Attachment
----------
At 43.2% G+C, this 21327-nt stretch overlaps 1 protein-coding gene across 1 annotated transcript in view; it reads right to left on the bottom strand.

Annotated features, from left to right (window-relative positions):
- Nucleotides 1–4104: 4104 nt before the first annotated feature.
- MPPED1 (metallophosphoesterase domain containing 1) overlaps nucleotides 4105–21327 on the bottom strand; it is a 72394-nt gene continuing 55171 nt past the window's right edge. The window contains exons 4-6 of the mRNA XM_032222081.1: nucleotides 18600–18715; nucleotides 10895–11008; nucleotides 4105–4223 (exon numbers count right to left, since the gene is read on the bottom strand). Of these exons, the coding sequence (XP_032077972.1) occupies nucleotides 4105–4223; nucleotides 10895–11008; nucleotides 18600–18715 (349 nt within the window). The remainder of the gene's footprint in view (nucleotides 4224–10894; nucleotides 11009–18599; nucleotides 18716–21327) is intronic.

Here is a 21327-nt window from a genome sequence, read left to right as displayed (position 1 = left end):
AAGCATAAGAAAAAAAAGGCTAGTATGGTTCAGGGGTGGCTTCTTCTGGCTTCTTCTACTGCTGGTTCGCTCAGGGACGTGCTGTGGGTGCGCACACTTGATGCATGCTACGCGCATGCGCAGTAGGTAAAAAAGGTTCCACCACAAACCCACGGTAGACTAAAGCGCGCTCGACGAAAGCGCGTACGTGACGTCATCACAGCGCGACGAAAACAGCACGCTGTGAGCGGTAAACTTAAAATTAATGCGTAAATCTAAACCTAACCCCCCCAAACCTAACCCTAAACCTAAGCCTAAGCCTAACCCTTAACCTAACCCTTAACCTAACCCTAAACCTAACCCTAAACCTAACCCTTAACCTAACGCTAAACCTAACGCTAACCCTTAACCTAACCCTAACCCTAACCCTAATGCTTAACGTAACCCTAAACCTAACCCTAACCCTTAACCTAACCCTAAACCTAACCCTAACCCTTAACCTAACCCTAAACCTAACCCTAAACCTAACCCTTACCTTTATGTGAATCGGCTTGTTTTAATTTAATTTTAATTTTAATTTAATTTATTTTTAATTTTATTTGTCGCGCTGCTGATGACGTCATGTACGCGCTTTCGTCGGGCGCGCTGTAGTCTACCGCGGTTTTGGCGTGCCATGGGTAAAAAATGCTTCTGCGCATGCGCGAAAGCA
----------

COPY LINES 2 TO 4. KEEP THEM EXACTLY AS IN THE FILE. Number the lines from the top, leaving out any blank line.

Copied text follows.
Annotated features, from left to right (window-relative positions):
- Nucleotides 1–4104: 4104 nt before the first annotated feature.
- MPPED1 (metallophosphoesterase domain containing 1) overlaps nucleotides 4105–21327 on the bottom strand; it is a 72394-nt gene continuing 55171 nt past the window's right edge. The window contains exons 4-6 of the mRNA XM_032222081.1: nucleotides 18600–18715; nucleotides 10895–11008; nucleotides 4105–4223 (exon numbers count right to left, since the gene is read on the bottom strand). Of these exons, the coding sequence (XP_032077972.1) occupies nucleotides 4105–4223; nucleotides 10895–11008; nucleotides 18600–18715 (349 nt within the window). The remainder of the gene's footprint in view (nucleotides 4224–10894; nucleotides 11009–18599; nucleotides 18716–21327) is intronic.